Two things first on best practice. Number 1 – the squarish wire should be positive and the roundish wire should be negative. If they are the same it doesn’t matter, but if that’s the case (and even if it isn’t), Number 2 – label all your wires.

A bit of electrical tape wrapped around the end of the wire is fine for labelling and avoids mistakes and uncertainty. The way I found easy to do this is to put the strips of tape on your jeans leg and then write on the with a sharpie (permanent marker).

The abbreviations I’ve used should be pretty straight forward…. plus or minus for positive (+) and negative (-), L or R for left and right (speakers) and then from the head unit to the amp (to amp) and from the amp to the speaker (to spkr). To make sure I put these on the right wires, I laid them out on the roof to see them all at once and then went through and labelled them.

This way it’s pretty easy to make sure that the positive on one end is the positive on the other end. You’ll need to do two sets of labels from what you saw of my leg above – one for each end of the wire.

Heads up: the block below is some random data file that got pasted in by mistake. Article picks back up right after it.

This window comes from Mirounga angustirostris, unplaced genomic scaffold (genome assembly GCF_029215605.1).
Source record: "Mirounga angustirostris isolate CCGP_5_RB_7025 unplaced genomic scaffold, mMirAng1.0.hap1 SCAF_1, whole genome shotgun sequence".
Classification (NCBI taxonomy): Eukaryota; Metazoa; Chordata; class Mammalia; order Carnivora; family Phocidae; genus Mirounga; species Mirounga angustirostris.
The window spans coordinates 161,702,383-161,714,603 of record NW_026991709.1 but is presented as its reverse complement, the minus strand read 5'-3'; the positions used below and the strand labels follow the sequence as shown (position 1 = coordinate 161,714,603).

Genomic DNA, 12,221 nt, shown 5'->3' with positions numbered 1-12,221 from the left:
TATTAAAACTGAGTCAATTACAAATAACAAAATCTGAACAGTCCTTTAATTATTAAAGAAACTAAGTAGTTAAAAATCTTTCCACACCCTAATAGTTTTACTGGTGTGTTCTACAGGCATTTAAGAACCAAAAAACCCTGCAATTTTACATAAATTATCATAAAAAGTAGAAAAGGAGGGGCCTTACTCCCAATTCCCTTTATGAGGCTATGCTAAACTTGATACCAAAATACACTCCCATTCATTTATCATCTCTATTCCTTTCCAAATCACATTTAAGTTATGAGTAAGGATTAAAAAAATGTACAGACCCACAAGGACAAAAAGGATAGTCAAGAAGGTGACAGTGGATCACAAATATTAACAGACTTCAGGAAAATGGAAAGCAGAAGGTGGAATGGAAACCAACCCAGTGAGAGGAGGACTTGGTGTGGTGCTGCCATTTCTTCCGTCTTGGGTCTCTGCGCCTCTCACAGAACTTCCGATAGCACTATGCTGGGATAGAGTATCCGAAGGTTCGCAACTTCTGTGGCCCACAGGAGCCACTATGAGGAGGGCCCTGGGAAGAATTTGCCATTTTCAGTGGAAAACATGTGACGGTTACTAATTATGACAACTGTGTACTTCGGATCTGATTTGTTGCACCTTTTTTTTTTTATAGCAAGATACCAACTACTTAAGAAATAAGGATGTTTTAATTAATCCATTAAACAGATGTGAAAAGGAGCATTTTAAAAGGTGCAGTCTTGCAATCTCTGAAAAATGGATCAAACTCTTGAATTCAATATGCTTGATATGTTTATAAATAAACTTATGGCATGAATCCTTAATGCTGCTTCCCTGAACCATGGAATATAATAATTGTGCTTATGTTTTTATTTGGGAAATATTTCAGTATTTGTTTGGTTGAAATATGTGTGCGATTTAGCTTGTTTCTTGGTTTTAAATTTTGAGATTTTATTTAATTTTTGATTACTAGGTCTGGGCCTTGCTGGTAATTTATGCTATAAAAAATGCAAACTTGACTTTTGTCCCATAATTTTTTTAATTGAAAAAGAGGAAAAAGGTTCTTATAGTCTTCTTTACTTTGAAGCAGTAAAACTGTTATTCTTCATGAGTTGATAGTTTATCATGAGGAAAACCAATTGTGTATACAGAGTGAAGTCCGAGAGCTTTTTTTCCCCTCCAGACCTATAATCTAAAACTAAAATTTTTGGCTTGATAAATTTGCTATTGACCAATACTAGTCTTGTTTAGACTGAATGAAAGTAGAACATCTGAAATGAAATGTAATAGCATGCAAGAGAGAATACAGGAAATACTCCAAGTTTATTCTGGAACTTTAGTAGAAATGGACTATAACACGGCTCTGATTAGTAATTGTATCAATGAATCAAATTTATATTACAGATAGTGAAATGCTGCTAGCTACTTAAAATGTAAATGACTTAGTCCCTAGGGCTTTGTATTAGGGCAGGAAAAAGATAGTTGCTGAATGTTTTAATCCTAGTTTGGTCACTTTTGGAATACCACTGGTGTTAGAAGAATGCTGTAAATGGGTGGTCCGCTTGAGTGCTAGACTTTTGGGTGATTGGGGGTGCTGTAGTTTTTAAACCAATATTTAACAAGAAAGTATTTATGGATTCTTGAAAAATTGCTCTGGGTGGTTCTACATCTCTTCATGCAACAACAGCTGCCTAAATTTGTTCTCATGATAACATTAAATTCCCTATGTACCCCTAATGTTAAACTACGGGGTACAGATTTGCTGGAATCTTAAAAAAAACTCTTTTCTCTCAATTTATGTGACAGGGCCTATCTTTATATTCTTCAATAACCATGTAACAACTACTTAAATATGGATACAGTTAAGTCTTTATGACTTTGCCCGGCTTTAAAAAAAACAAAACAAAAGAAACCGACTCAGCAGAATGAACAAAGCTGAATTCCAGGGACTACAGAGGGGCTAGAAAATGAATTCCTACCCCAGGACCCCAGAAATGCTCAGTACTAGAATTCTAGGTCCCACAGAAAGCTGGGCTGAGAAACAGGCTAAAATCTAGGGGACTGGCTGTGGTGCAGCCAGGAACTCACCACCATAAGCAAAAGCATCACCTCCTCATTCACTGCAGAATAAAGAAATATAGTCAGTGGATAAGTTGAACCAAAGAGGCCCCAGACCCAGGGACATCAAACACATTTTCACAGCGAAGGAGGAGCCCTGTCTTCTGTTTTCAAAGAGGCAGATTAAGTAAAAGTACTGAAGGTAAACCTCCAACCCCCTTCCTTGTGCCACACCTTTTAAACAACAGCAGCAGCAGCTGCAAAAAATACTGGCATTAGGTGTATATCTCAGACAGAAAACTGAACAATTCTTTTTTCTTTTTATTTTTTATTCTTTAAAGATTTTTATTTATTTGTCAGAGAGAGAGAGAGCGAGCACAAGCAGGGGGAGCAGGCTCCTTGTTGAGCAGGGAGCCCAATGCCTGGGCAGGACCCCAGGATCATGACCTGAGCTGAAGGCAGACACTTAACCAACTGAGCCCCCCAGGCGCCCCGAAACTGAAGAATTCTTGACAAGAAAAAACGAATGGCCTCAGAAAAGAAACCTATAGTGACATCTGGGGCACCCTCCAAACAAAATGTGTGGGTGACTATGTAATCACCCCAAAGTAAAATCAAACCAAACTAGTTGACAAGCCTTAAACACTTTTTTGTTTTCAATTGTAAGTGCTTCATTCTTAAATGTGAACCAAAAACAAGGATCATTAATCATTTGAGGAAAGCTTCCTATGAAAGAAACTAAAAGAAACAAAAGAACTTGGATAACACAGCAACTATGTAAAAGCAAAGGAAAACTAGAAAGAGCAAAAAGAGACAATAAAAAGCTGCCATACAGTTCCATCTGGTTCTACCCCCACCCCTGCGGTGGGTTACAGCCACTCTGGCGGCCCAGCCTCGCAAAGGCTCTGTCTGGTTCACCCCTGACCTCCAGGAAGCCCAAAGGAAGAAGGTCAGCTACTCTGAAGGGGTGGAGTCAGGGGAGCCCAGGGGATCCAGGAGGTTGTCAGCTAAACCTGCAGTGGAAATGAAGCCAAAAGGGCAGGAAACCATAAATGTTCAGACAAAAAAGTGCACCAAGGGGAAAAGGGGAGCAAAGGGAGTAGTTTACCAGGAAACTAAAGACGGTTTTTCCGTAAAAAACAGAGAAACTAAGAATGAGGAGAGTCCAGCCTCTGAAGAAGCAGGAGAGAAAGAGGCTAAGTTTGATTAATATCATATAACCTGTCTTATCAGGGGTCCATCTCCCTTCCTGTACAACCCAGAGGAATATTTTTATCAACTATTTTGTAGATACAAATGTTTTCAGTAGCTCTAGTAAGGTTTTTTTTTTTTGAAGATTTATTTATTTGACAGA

Once you’ve done that (and I know it takes ages, but it will help down the track, trust me), we need to put all these wires in the same place, so we can tie them all together. I found that a bit of pvc tape wrapped around them at intervals is enough.

Beautiful. Now all we need to do is put it in place. I’ll let the pictures do the talking…

Next we need to connect the wires up. So, I keep going on about this, but the flow is headunit – amp – speakers. I’m going to take the amp bit out of it so I can test that everything works okay. I’ve also run out of time and need to put the car back together so this will hold in the short term, allowing the owner to use the system.